January 18, 2005

Blair and Iraq

There is no shame in an incomplete understanding of how the UK chooses its leaders. Our system is complex enough—I had certainly forgotten my Social Studies lessons on the Electoral College until I was reminded in 2000 that the President is not necessarily the candidate who receives the most votes.  So it’s not surprising that people can be confused about how other democracies work. One fallacy making the rounds is that if Tony Blair remains the UK Prime Minister for a third term, it will mean a vindication of the PM’s support for Bush and the Iraq war.

In the US, Bush was re-elected because the war had been coupled with fear of terror.  Now Bush is claiming that his win, one of the narrowest ever by an incumbent, vindicates his Iraq policy.  Of course, he fails to mention that Fox-viewers, Cheney audiences, and others were misled into believing Saddam had attacked our country — but put that aside for a moment.  Conservatives are already on to the next claim: “Bush was elected because of American support for the war, and a Blair re-election would likewise demonstrate British support.”

That dog don’t hunt. In the United Kingdom, the only way you can vote for Tony Blair is if you live in Sedgefield, his constituency. Otherwise, you have to cast your ballot for a Member of Parliament to represent your own constituency. Once the results are in, the Prime Minister is the leader of the party which holds the most seats in the House of Commons. 

But why then, if you are so opposed to Blair’s Iraq policy, don’t you vote against the candidate from Blair’s Labour party?

Not so fast: most of the war critics in the House of Commons were Labour.  The conservative Tories were supporters of the war.  So, if you vote for a Tory, you are probably voting for a war supporter. That’s not much of a protest vote.

Then to whom is a British voter to turn? The third-party Liberal Democrats opposed the war.  And sure enough, as a result they won seats in the recent by-election.  But they remain a third party without the well-developed party machinery of their competition.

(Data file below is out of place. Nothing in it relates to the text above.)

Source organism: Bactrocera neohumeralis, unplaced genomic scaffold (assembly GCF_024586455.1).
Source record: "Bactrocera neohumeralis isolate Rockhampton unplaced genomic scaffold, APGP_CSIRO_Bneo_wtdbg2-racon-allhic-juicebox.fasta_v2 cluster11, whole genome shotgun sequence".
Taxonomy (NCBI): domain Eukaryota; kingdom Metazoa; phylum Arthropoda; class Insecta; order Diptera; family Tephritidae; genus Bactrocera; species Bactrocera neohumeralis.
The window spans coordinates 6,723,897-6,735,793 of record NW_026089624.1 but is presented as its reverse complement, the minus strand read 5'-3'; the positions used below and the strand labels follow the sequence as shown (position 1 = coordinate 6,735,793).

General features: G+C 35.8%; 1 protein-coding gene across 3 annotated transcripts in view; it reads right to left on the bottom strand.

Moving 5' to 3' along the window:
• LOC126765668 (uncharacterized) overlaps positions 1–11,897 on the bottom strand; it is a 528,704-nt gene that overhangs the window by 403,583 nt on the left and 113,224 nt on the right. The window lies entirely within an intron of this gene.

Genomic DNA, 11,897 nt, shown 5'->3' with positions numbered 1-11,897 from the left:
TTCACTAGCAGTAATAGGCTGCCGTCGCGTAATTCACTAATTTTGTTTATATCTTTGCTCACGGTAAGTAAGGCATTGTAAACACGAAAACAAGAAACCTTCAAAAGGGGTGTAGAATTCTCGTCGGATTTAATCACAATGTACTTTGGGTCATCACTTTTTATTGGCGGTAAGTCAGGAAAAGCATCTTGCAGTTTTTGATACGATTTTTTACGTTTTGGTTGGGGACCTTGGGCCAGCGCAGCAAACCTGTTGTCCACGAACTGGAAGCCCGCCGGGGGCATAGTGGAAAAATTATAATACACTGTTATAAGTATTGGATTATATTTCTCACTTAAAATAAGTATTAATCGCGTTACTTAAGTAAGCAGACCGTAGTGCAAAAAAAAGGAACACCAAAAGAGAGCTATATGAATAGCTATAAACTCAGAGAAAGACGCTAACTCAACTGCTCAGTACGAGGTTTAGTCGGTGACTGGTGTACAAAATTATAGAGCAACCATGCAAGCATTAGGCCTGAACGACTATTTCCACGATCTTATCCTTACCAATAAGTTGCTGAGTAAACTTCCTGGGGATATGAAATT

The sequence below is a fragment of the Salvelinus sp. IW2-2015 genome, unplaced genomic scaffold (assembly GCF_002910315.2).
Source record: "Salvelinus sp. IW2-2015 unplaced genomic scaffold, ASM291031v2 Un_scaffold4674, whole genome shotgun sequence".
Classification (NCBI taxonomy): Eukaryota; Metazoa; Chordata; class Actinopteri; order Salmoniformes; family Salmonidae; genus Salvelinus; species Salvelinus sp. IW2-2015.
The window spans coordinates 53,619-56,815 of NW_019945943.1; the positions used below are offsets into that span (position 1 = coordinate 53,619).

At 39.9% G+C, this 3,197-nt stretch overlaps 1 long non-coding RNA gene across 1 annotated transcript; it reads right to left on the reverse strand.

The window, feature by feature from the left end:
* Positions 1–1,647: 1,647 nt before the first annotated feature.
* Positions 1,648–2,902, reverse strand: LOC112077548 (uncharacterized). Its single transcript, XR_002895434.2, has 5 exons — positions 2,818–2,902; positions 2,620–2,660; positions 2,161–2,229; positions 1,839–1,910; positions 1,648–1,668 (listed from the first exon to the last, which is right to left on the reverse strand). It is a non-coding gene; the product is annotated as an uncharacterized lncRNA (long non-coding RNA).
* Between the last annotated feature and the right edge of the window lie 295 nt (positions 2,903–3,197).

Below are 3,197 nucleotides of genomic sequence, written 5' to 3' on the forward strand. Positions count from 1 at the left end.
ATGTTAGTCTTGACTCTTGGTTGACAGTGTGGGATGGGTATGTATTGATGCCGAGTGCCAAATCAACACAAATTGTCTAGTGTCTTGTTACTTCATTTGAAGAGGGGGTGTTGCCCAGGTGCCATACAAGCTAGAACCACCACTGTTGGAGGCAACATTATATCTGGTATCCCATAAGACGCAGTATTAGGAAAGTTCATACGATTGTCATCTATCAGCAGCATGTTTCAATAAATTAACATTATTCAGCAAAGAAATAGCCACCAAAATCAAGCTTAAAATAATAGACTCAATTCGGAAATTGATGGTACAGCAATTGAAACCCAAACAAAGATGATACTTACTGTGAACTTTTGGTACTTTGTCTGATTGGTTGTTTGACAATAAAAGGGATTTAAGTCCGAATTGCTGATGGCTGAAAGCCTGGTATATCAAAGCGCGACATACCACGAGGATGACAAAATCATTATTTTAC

Technical details aside, maybe the British people just support the war?

Let's look at some recent history. Blair didn’t waffle between justifications for the war, even in the face of massive public protest; he chose one, simple, powerful argument: British lives were threatened. With 45 minutes notice, Saddam could attack British citizens with biological weapons, and he had the intention to do so.

Blair put forth this argument in a public “dossier,” which, reminiscent of Colin Powell’s regrettable UN speech, was billed as containing the damning evidence which would end the debate over whether to go to war. Unfortunately for the PM, his facts were not only discredited, but the document was revealed to be largely plagiarized from a university student.  The author, an instant minor celebrity, noted that the copied paper was out of date, and said he would have been happy to share his most recent information if the government had only asked.  Blair’s discredited document is now known throughout Britain as the “Dodgy Dossier.”

Without a dozen back-up rationales to flop to, Blair lost the confidence of many of his supporters. Many feel he was duped by Bush. A majority of the public considers the PM a liar. As a result, in the upcoming election, the Iraq issue is Blair’s biggest liability.  A third Blair term is certainly possible, but if it occurs, it will be despite Blair’s support for Iraq, not because of it.

By Will Friedman in Foreign Affairs | Permalink  | 


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